Is Optronics Technologies S.A.’s (ATH:OPTRON) 59% ROCE Any Good?

Today we are going to look at Optronics Technologies S.A. (ATH:OPTRON) to see whether it might be an attractive investment prospect. Specifically, we’ll consider its Return On Capital Employed (ROCE), since that will give us an insight into how efficiently the business can generate profits from the capital it requires.

First up, we’ll look at what ROCE is and how we calculate it. Second, we’ll look at its ROCE compared to similar companies. Then we’ll determine how its current liabilities are affecting its ROCE.

Return On Capital Employed (ROCE): What is it?

ROCE measures the ‘return’ (pre-tax profit) a company generates from capital employed in its business. Generally speaking a higher ROCE is better. Ultimately, it is a useful but imperfect metric. Renowned investment researcher Michael Mauboussin has suggested that a high ROCE can indicate that ‘one dollar invested in the company generates value of more than one dollar’.

How Do You Calculate Return On Capital Employed?

Analysts use this formula to calculate return on capital employed:

Return on Capital Employed = Earnings Before Interest and Tax (EBIT) ÷ (Total Assets – Current Liabilities)

Or for Optronics Technologies:

0.59 = €1.7m ÷ (€5.8m – €3.0m) (Based on the trailing twelve months to June 2019.)

Therefore, Optronics Technologies has an ROCE of 59%.

See our latest analysis for Optronics Technologies

Is Optronics Technologies’s ROCE Good?

When making comparisons between similar businesses, investors may find ROCE useful. In our analysis, Optronics Technologies’s ROCE is meaningfully higher than the 12% average in the Communications industry. I think that’s good to see, since it implies the company is better than other companies at making the most of its capital. Setting aside the comparison to its industry for a moment, Optronics Technologies’s ROCE in absolute terms currently looks quite high.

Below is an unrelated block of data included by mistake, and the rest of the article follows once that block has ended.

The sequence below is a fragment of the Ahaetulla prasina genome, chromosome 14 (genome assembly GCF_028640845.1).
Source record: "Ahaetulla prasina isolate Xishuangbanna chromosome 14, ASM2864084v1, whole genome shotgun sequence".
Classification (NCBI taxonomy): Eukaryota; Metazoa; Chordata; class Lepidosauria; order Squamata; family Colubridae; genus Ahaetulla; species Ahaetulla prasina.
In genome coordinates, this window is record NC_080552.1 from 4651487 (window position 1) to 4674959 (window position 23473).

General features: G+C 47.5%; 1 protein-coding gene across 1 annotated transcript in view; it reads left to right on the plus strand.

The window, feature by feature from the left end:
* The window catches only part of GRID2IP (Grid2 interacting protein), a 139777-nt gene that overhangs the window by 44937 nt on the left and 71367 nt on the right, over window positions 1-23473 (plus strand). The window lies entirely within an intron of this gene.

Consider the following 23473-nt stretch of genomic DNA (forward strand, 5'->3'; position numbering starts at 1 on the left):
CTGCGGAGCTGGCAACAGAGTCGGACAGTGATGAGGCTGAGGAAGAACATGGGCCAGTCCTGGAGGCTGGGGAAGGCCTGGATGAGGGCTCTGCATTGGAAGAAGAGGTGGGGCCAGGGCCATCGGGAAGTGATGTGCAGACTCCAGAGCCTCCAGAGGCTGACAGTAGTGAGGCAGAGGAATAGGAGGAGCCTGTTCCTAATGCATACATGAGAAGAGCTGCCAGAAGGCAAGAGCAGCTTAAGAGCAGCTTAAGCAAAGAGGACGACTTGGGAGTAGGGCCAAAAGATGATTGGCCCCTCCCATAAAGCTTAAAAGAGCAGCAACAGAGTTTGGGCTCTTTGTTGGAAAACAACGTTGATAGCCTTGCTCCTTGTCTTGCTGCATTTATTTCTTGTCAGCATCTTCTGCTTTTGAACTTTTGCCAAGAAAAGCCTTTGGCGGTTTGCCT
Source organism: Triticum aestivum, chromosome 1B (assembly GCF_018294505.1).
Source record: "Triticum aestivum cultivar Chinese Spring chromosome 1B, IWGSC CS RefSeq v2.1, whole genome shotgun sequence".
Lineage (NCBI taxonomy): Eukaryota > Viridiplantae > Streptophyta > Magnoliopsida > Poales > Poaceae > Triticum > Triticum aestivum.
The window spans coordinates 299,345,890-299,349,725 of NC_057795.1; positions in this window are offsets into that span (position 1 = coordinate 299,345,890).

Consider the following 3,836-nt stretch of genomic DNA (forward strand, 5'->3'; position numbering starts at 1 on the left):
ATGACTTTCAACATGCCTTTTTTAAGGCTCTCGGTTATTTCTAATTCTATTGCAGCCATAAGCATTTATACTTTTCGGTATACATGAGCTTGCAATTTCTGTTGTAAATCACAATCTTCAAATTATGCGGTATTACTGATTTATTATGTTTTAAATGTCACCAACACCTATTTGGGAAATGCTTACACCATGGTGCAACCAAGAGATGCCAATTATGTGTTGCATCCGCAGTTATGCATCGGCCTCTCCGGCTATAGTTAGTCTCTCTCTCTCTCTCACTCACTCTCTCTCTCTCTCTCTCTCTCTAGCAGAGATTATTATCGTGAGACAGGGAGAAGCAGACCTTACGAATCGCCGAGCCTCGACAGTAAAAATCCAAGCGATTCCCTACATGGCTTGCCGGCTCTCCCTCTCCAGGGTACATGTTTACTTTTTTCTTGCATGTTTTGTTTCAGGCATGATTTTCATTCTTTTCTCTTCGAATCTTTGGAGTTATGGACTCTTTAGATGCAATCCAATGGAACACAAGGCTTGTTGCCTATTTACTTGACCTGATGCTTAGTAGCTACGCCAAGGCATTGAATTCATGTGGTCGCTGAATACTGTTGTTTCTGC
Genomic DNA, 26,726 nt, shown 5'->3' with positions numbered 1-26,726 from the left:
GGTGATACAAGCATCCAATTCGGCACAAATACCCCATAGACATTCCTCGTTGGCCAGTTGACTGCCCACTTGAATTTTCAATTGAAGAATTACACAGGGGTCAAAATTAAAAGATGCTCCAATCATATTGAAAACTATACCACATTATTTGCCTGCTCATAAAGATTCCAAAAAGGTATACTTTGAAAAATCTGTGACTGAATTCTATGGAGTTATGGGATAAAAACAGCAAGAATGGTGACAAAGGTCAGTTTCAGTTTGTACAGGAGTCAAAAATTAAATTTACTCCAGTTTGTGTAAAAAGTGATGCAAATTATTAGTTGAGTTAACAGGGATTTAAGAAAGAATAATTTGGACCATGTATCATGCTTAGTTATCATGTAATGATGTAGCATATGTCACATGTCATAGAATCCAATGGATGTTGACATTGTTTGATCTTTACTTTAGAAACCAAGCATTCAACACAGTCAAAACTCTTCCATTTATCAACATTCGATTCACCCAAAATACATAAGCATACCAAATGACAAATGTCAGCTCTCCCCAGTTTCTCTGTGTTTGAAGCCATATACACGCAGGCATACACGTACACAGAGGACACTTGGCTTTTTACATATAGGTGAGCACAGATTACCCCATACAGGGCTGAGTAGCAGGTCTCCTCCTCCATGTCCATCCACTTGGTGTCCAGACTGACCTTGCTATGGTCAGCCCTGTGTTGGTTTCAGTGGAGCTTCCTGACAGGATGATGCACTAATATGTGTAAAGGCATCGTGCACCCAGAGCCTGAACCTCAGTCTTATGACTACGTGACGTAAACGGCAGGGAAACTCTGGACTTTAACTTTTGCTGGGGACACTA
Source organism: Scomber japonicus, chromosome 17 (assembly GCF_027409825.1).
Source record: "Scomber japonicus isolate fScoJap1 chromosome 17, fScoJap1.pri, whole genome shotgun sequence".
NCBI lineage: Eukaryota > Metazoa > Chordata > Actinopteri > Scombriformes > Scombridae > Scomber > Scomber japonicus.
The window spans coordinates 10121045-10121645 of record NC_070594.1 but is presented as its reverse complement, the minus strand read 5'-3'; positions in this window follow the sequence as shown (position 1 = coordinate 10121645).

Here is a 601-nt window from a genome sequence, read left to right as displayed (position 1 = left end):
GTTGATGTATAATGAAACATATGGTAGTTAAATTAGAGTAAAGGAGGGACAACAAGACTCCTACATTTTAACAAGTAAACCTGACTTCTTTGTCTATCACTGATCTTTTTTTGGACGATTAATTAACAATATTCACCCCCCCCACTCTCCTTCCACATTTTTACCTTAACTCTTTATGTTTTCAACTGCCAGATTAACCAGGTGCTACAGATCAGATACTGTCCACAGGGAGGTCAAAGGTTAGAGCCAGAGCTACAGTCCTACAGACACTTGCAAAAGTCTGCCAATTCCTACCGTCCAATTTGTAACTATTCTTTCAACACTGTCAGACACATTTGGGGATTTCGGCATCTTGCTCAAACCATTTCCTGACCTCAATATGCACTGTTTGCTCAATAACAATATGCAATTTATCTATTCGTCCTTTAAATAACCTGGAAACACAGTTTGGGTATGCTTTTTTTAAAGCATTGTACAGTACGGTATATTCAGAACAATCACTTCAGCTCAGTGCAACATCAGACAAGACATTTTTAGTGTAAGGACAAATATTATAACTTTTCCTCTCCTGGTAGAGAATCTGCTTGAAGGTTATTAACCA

Optronics Technologies has an ROCE of 59%, but it didn’t have an ROCE 3 years ago, since it was unprofitable. This makes us wonder if the company is improving. You can click on the image below to see (in greater detail) how Optronics Technologies’s past growth compares to other companies.

ATSE:OPTRON Past Revenue and Net Income March 27th 2020
ATSE:OPTRON Past Revenue and Net Income March 27th 2020

When considering ROCE, bear in mind that it reflects the past and does not necessarily predict the future. ROCE can be deceptive for cyclical businesses, as returns can look incredible in boom times, and terribly low in downturns. ROCE is, after all, simply a snap shot of a single year. How cyclical is Optronics Technologies? You can see for yourself by looking at this free graph of past earnings, revenue and cash flow.

How Optronics Technologies’s Current Liabilities Impact Its ROCE

Short term (or current) liabilities, are things like supplier invoices, overdrafts, or tax bills that need to be paid within 12 months. The ROCE equation subtracts current liabilities from capital employed, so a company with a lot of current liabilities appears to have less capital employed, and a higher ROCE than otherwise. To counteract this, we check if a company has high current liabilities, relative to its total assets.

Optronics Technologies has current liabilities of €3.0m and total assets of €5.8m. Therefore its current liabilities are equivalent to approximately 52% of its total assets. Optronics Technologies’s high level of current liabilities boost the ROCE – but its ROCE is still impressive.

What We Can Learn From Optronics Technologies’s ROCE

So to us, the company is potentially worth investigating further. There might be better investments than Optronics Technologies out there, but you will have to work hard to find them . These promising businesses with rapidly growing earnings might be right up your alley.

If you like to buy stocks alongside management, then you might just love this free list of companies. (Hint: insiders have been buying them).

If you spot an error that warrants correction, please contact the editor at editorial-team@simplywallst.com. This article by Simply Wall St is general in nature. It does not constitute a recommendation to buy or sell any stock, and does not take account of your objectives, or your financial situation. Simply Wall St has no position in the stocks mentioned.

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